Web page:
I WENT to one of Kuching’s lesser academically accomplished secondary schools, SMK Sungai Maong. Between 1997 and 2001, the school was a far cry from what it is today.
Back then, the computer lab had just three second hand, near obsolete computers, and the school did not even have a multi-purpose hall.
Assemblies were held between car parks and the main gates. These would be cancelled whenever it rained.
The canteen was so small and cramped that I rarely patronised it. When it was eventually expanded, parts of it were turned into makeshift classrooms to ease the overcrowding.
The school had a basketball court that had seen better days (the metal hoop was rusty and was without a net) and the football pitch was really nothing more than an open field.
The school, when I was there, also suffered from an obvious shortage of teachers. I cannot recall the number of Moral Education teachers we had, except that there were many.
The one teaching Additional Maths also conducted Physical Education. In fact, extra Additional Maths lessons were usually given during Physical Education time slots, especially when examinations were near.
And when the Additional Maths teacher did offer to give us a sporting activity or two, he chose to let us play ping pong — and this part is neither a lie nor an exaggeration — in the boys’ toilet.
Yes, the toilet.
There were four at the time, two for boys and two for girls. The two for the boys were next to each other, between the Science block and the overgrown football field. The ones for the girls were further away, near the school canteen.
Only one of each boys and girls toilets was used — the other two were used as storage rooms and locked all the time. The toilets were also where we boys would use as changing rooms but they were so dirty that most of us preferred to change outside.
Between the two rows of urinals was where the ping pong table stood. Once in a while, when we actually had an activity outside the classroom, we were ironically confined to the toilet. It was disgusting, really — a lopsided education if there ever was one.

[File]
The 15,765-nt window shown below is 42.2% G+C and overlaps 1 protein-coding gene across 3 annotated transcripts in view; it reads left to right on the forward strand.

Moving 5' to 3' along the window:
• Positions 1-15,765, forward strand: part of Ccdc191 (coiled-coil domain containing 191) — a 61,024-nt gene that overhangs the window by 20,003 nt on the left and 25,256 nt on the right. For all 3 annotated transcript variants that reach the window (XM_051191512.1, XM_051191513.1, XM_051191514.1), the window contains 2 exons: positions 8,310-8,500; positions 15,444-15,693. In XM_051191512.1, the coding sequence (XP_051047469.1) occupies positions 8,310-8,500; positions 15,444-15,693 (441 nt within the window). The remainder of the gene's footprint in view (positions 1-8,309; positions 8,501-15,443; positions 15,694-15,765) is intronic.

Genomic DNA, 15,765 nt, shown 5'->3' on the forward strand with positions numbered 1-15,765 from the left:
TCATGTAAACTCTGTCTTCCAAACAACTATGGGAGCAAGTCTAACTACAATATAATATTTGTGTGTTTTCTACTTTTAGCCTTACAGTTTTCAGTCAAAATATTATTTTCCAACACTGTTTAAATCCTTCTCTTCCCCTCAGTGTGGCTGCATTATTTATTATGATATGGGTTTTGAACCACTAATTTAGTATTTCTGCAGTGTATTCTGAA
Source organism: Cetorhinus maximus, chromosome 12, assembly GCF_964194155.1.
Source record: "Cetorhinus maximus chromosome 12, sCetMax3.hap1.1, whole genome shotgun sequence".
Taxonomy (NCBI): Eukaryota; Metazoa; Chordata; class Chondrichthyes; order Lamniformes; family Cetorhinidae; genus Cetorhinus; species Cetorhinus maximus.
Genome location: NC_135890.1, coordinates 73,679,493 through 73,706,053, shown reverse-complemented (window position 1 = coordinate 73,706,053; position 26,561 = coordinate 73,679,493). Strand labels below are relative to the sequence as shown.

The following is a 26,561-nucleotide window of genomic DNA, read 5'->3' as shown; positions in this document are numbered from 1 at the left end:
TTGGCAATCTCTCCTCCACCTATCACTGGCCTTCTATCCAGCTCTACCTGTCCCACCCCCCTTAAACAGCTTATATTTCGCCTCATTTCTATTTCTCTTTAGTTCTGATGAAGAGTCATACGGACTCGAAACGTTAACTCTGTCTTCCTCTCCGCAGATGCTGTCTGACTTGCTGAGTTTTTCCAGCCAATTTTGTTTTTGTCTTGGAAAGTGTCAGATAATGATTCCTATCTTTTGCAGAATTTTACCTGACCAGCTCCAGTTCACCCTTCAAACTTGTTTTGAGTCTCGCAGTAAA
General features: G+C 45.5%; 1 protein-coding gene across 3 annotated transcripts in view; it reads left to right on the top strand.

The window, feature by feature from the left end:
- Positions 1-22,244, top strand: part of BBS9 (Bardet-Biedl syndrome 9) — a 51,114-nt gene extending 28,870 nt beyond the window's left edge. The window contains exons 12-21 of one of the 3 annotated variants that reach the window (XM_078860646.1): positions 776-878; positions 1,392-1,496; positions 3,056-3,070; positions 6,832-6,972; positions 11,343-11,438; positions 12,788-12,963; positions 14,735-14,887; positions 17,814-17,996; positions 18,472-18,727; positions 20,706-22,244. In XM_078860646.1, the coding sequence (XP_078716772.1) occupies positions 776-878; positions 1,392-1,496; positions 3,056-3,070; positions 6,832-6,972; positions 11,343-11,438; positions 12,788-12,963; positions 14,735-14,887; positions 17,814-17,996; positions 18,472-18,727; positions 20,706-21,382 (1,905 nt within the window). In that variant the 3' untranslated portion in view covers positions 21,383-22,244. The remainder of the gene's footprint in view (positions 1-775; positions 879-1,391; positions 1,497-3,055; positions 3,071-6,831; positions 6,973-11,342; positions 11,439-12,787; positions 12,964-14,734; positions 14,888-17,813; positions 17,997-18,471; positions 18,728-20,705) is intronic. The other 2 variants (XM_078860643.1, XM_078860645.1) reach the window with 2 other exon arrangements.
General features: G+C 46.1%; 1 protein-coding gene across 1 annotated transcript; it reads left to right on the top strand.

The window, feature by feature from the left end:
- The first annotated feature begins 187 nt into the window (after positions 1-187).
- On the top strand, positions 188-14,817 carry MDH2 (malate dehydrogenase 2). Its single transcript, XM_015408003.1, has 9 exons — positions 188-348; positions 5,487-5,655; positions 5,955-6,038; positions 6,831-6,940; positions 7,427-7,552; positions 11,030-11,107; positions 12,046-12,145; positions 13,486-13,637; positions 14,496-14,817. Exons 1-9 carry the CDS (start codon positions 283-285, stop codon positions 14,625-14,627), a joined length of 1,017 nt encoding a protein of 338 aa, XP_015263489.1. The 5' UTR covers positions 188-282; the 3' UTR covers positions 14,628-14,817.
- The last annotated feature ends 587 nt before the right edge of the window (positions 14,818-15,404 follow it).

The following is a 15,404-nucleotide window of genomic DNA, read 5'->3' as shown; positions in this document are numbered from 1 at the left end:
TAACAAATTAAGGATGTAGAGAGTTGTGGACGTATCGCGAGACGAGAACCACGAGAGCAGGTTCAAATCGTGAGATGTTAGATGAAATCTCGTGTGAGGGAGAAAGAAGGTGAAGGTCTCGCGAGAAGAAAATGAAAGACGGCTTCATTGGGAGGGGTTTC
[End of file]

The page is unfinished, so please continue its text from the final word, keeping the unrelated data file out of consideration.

Even back then, I knew the public education I was receiving was below par. I knew — not that I cared much — that there were better learning environments. For most of the time, I was a frustrated student, albeit I did enjoy the company of my friends.
When I finished Form Five, I only got two As, one in English and the other in Basic Maths. The rest of the results were dismal.
It was not until circa 2004 or 2005 that I returned to the school to collect my certificate, which had been damaged during a flood. (The clerk told me that my certificate was kept in the lowest rung of the filing cabinet.)
So with this lengthy story about my former school, I got quite mad to learn about last week’s controversy over SK Sri Pristana’s pupils eating in the school’s changing room, which was first thought as a toilet.
Education really matters and yet it is such a neglected issue in Malaysia. The controversy gave me the impression not much has improved since I finished Form Five more than a decade ago.
The photos, which circulated widely on the Internet, showed pupils and teachers sitting and eating at tables next to sinks and in front of shower rooms. According to school officials, the arrangement was temporary due to overcrowding at the canteen.
The episode has made a mockery of our leaders’ insistence that Malaysia will soon become a developed nation. It is a reminder that, as a nation, the fundamentals are not being well taken care of.
We live in a country where on one side we have a grand Formula One circuit to host races between the world’s fastest cars, but on another we also have schools that are still overcrowded.
For the past week, I have spent a lot of time thinking about the canteen/changing room debacle. It boggles my mind that since I left school, our public education system is still below par.
Meanwhile, there are a record number of 4.0 CGPA school-leavers this year who were rejected by Malaysia’ public universities. And yet according to the latest statistics from the Education Ministry, between 30% and 40% of university graduates are either unemployed or facing job mismatch.
Where do we even begin the fixing?
YU JI The STAR Online Community 31 July 2013